lateinit var testRestTemplate: TestRestTemplate

    @Test
    fun whenCalled_shouldReturnHello() {
        val result = testRestTemplate
          // ...
          .getForEntity("/hello", String::class.java)

        assertNotNull(result)
        assertEquals(result?.statusCode, HttpStatus.OK)
        assertEquals(result?.body, "hello world")
    }
}

This test shows off one of Kotlin’s very powerful features – null safety! Kotlin variables that can be null must be declared using ‘?’. The compiler then knows that defensive coding is required before accessing that property.

In our test, TestRestTemplate is defined as a nullable type, and each time we access it, we do so using the null coalescing operator “?.” – which will return null if the called object is null.

This clarifies the use of nulls in the program and forces developers to write safe code when working with them.

Next, let’s add a service and integrate that into our controller.

5. Service

As you can probably guess now, our service is going to be pretty easy to add into our project. Let’s do that now:

@Service
class HelloService {
 
    fun getHello(): String {
        return "hello service"
    }
}

Pretty simple service here with a single function returning a String. Next, let’s wire our service into the controller and use it to return a value:

@RestController
class HelloController(val helloService: HelloService) {
 
    // ...
 
    @GetMapping("/hello-service")
    fun helloKotlinService(): String {
        return helloService.getHello()
    }
}

Ahh, that looks nice! In Kotlin the main constructor can be defined inline with the class declaration. We’ve omitted the @Autowired annotation from our constructor because it’s not obligatory since some time.

Those parameters are automatically converted to fields in the class. Kotlin they are called properties. There are no getters or setters defined; they are created automatically. You can, of course, override these defaults if you want.

In Kotlin, properties in classes and variables in functions can be defined using var or val. Var indicates a mutable property, and val indicates a final one. This allows the compiler to check for illegal access. Since our HelloService is a singleton, we wire it up as a val to prevent mutation.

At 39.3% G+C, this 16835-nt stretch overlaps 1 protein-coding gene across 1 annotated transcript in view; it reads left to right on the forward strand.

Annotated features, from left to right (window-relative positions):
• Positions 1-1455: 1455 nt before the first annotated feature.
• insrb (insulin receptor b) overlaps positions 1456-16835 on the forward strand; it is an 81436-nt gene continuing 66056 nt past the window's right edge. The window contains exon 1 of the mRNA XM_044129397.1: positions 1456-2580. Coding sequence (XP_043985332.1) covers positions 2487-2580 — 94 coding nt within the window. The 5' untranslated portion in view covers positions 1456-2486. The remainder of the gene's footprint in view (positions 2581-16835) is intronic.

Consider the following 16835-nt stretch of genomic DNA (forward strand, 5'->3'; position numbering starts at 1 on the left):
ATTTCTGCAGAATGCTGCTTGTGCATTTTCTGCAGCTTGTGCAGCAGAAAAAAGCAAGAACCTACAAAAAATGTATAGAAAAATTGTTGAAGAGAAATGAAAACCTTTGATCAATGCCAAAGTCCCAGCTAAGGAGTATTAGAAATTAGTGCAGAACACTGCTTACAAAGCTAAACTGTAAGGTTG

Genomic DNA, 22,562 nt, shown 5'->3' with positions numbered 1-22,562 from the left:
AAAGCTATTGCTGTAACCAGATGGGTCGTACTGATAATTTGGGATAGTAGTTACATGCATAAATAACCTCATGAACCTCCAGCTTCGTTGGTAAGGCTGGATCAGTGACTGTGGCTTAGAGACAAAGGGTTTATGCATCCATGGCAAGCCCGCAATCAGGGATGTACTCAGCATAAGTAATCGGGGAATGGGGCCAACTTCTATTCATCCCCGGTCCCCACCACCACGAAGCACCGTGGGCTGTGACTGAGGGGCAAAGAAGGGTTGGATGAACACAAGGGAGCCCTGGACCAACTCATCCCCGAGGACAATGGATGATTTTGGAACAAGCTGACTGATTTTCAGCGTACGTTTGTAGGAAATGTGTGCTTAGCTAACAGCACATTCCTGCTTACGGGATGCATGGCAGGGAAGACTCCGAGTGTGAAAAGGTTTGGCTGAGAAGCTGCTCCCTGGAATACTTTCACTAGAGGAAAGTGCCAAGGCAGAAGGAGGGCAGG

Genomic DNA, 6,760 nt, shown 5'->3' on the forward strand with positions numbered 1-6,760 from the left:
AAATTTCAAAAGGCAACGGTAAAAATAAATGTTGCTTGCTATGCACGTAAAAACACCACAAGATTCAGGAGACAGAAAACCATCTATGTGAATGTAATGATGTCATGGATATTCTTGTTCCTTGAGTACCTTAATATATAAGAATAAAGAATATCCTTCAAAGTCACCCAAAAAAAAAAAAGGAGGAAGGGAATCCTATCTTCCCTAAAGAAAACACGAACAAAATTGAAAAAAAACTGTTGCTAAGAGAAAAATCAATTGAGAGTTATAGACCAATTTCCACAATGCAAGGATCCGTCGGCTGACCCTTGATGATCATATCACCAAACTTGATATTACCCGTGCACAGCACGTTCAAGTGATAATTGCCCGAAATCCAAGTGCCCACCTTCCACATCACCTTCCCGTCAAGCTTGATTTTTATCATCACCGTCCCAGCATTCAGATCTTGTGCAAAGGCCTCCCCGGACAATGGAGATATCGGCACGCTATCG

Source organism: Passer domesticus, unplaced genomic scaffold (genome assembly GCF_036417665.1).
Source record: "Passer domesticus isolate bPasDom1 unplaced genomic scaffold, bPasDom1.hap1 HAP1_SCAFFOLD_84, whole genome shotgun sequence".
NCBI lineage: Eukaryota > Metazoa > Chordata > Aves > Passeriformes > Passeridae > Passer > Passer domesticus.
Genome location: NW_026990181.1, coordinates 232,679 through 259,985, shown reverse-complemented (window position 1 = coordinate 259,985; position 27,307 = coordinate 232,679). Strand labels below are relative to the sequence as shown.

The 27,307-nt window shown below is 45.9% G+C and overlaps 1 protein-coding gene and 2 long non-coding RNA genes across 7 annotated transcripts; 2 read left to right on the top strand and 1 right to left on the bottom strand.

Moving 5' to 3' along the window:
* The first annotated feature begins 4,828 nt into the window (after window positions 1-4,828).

Next, let’s add a test for this controller method:

@Test
fun whenCalled_shouldReturnHelloService() {
    var result = testRestTemplate
      // ...
      .getForEntity("/hello-service", String::class.java)

    assertNotNull(result)
    assertEquals(result?.statusCode, HttpStatus.OK)
    assertEquals(result?.body, "hello service")
}

Lastly, let’s look at what a POJO looks like in Kotlin.

6. Kotlin Data Class

In Java, we represent data objects with plain old Java objects, the POJO. In Kotlin we have something that lets us express this type of object more concisely – a data class.

Let’s write a data object to return in our controller:

data class HelloDto(val greeting: String)

That was no trick. I’m not omitting anything from our class. With the data modifier, we get a lot of benefits. This keyword automatically creates an equals/hashcode pair, a toString function, and a copy function. All that from a 53 character one-liner!

Now let’s add a method to return our new data class:

// ...
@GetMapping("/hello-dto")
fun helloDto(): HelloDto {
    return HelloDto("Hello from the dto")
}

The data modifier does not add a default constructor, which is important for certain libraries like Jackson. To support this type of class we have added the jackson-module-kotlin to our POM file to support marshaling. This was done during section 2, and you can see the dependency there.

Finally, let’s add a test for this controller function:

@Test
fun whenCalled_shoudlReturnJSON() {
    val result = testRestTemplate
      // ...
      .getForEntity("/hello-dto", HelloDto::class.java)

    assertNotNull(result)
    assertEquals(result?.statusCode, HttpStatus.OK)
    assertEquals(result?.body, HelloDto("Hello from the dto"))
}

7. Conclusion

In this article, we looked at Kotlin support in Spring Boot 2.x. We saw from examples that Kotlin could simplify and enhance our applications by forcing us to write shorter, safer code.

Kotlin also supports some amazing features like the data class, class extensions, and is fully compatible with existing Java code. This means that you can write Kotlin code and call it from your Java classes and vise-versa. In addition, Kotlin was built from the ground up to have fantastic support in an IDE, and it does.

There are a lot of reasons to try Kotlin out, and with Google and Spring backing it, now is the time to check it out. Let us know what you decided to build using it!

Always, you can find the source code over on GitHub.